“I’m not going to talk about the benefits for Pizza Patrón,” Vazquez says. “I’m going to spin it with how it helps him 100 percent: ‘Let’s discuss what we can do to help you go independent.’”

In addition to releasing the franchisees from their contract, Vazquez waived the two-year non-compete clause and offered to speak with the vendors and distributors so the franchisees could still work with them. For the groups that wanted greater control, it was an ideal situation.

Most were happy to take the deal. For those who did not take the offer, Vazquez says, he intends to enforce the original contract to the fullest.

“Culture building is a very hard-nosed process,” DeCotiis says. “It’s really a process of education and getting them to look at the things that they do that are contrary to their own success.”

In addition to a number of franchisees, three of Pizza Patrón’s 11 corporate employees, including the president, left after the changes. Swad assumed the president post, but the loss affected the workplace dynamic.

“To lose three managers, two of whom were executives, it changes the makeup of the company,” Gamm says.

DeCotiis says that in a changing culture, it is imperative to have employees unified under a greater goal.

“A cliché that we use is, ‘You carry the weak and shoot the stragglers,’” he says. “When they’re digging their heels in, they’re poison, and you spend way too much time managing that 5 percent.”

The experts agree that executives should champion cultural shifts by upholding the new procedures and leading by example.

“Most culture changes don’t work very well because they’re usually driven by the top down, and those at the top don’t model the behavior they want those at the middle and bottom to adopt,” says John Baldoni, chair of leadership development at N2Growth. “Senior leaders need to walk the talk.”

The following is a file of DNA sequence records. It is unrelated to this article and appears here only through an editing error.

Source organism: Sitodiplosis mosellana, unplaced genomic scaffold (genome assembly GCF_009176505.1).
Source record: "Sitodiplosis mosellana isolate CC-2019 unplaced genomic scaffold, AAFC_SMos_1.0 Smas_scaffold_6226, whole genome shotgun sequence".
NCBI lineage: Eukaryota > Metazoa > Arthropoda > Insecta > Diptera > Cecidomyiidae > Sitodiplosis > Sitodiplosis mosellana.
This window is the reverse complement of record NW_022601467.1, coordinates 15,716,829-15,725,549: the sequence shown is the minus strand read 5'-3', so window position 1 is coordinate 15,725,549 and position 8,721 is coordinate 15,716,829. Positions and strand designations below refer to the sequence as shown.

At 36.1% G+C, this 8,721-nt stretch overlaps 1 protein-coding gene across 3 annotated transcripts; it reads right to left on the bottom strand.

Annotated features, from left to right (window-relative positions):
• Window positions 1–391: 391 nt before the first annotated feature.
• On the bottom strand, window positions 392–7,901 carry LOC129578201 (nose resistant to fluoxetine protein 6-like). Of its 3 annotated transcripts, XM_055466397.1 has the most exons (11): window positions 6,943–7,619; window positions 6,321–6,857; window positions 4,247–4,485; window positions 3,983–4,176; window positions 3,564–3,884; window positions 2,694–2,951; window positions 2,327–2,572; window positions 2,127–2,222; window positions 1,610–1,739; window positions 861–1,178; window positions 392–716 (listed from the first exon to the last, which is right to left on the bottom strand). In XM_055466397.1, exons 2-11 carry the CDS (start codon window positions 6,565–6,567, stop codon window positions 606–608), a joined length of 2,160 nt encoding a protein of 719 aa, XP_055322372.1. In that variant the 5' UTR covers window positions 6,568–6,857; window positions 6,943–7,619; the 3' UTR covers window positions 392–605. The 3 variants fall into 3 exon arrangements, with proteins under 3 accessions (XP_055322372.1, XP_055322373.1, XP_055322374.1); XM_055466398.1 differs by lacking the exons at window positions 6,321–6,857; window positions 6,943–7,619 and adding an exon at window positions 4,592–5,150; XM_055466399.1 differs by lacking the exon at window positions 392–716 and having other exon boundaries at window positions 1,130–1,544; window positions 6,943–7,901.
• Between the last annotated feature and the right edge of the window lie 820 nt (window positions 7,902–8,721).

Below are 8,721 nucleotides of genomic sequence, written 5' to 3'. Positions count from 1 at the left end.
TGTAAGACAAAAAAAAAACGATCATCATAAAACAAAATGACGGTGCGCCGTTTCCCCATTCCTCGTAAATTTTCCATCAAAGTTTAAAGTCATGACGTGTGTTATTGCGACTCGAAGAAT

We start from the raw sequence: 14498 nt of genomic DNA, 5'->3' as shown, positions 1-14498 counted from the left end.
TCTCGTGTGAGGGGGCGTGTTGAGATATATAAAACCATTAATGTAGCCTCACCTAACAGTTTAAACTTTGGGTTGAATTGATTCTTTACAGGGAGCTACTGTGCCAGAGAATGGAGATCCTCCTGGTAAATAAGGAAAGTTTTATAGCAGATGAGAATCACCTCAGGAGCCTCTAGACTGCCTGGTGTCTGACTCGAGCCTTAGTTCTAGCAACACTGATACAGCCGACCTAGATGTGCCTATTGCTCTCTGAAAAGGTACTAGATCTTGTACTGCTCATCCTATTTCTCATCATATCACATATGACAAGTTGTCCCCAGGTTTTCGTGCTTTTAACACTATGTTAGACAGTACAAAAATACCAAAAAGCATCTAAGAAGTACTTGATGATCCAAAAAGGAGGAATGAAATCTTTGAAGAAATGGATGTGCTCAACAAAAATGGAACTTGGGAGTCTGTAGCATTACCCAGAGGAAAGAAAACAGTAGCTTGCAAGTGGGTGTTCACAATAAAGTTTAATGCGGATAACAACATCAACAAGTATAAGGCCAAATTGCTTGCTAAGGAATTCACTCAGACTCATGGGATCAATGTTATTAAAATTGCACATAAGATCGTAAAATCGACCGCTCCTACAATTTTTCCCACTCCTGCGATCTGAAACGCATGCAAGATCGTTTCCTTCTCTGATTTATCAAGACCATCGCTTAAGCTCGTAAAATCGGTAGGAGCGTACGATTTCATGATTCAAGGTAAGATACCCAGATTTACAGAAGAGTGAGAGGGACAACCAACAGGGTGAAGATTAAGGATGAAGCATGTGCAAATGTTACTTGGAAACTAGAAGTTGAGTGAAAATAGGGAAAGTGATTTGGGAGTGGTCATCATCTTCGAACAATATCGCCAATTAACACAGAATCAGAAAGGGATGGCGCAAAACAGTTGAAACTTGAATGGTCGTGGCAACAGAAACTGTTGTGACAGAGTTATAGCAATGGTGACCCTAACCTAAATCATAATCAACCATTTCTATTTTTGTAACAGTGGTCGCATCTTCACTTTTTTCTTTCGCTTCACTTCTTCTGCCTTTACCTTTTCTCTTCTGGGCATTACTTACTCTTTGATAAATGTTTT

Vazquez says that after Pizza Patrón cleaned house, it helped to have an open-door policy with Swad. Executives promised transparency and honesty moving forward.

Today, Pizza Patrón has seven new stores under construction simultaneously—a company record. An additional 20 stores are also under development. “We’ll be able to replace the 25 percent that we closed, and hopefully open stronger and concentrate our efforts in Texas, Arizona, and Illinois,” Vazquez says.

Some of the franchisees who stayed with Pizza Patrón swapped store locations to better concentrate themselves geographically. This so-called “fantasy franchising” allowed franchisees to build a localized presence and team up with adjacent groups to share resources and form super cells.

In addition to happier franchisees, the atmosphere at headquarters in Dallas is more relaxed now that Vazquez and Gamm are no longer spending time putting out fires.

“We’ve still got a little work to do, but it’s a completely different company today than it was a year ago,” Gamm says. “It feels really good to have nothing but positive news.”

Although the morale boost and lowered stress levels are perks of the recent changes at Pizza Patrón, the new working environment is likely the result of a culture shift, not the cause of it, DeCotiis says.

“It’s not necessarily that people feel better about the place, but they’re more focused on it being successful,” he says. “There’s a big difference between being healthy and being strong.” He adds that a strong culture gets people to buy into the concept, but a healthy culture drives success.

The unique and admittedly edgy character of the Pizza Patrón brand has been consistently strong, but now that the company has become more efficient and leaner, it is healthier, too.

“We’ll continue to slim it down if we have to,” Vazquez says. “We lost the weight. We’re going to go to the gym and work out. This time it’s going to be muscle, not fat.”

Consumer Trends, Employee Management, Operations, Restaurant Operations, Story, Pizza Patron